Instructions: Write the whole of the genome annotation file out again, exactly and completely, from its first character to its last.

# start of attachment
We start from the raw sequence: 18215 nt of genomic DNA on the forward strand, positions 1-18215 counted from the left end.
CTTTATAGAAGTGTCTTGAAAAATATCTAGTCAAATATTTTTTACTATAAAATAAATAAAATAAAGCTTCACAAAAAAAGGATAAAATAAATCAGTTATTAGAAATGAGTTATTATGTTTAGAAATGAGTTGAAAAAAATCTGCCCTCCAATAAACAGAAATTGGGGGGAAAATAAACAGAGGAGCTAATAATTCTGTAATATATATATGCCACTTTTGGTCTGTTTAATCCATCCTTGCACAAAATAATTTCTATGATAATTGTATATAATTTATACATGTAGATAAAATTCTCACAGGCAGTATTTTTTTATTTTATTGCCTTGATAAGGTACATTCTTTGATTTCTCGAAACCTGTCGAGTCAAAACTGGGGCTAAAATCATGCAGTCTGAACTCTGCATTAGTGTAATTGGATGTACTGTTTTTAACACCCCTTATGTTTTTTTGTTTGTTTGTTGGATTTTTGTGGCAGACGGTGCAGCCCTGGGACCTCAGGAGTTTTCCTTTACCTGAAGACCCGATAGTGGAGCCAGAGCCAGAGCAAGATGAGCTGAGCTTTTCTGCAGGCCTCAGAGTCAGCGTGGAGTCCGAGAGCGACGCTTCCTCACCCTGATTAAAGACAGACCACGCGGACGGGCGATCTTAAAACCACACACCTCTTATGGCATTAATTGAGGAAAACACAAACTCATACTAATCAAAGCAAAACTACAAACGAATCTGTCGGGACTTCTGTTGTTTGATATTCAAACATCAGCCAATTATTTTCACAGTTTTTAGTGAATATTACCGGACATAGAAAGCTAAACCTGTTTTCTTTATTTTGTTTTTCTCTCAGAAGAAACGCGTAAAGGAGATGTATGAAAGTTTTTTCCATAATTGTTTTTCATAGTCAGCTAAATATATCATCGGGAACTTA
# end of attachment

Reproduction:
We start from the raw sequence: 18215 nt of genomic DNA on the forward strand, positions 1-18215 counted from the left end.
CTTTATAGAAGTGTCTTGAAAAATATCTAGTCAAATATTTTTTACTATAAAATAAATAAAATAAAGCTTCACAAAAAAAGGATAAAATAAATCAGTTATTAGAAATGAGTTATTATGTTTAGAAATGAGTTGAAAAAAATCTGCCCTCCAATAAACAGAAATTGGGGGGAAAATAAACAGAGGAGCTAATAATTCTGTAATATATATATGCCACTTTTGGTCTGTTTAATCCATCCTTGCACAAAATAATTTCTATGATAATTGTATATAATTTATACATGTAGATAAAATTCTCACAGGCAGTATTTTTTTATTTTATTGCCTTGATAAGGTACATTCTTTGATTTCTCGAAACCTGTCGAGTCAAAACTGGGGCTAAAATCATGCAGTCTGAACTCTGCATTAGTGTAATTGGATGTACTGTTTTTAACACCCCTTATGTTTTTTTGTTTGTTTGTTGGATTTTTGTGGCAGACGGTGCAGCCCTGGGACCTCAGGAGTTTTCCTTTACCTGAAGACCCGATAGTGGAGCCAGAGCCAGAGCAAGATGAGCTGAGCTTTTCTGCAGGCCTCAGAGTCAGCGTGGAGTCCGAGAGCGACGCTTCCTCACCCTGATTAAAGACAGACCACGCGGACGGGCGATCTTAAAACCACACACCTCTTATGGCATTAATTGAGGAAAACACAAACTCATACTAATCAAAGCAAAACTACAAACGAATCTGTCGGGACTTCTGTTGTTTGATATTCAAACATCAGCCAATTATTTTCACAGTTTTTAGTGAATATTACCGGACATAGAAAGCTAAACCTGTTTTCTTTATTTTGTTTTTCTCTCAGAAGAAACGCGTAAAGGAGATGTATGAAAGTTTTTTCCATAATTGTTTTTCATAGTCAGCTAAATATATCATCGGGAACTTA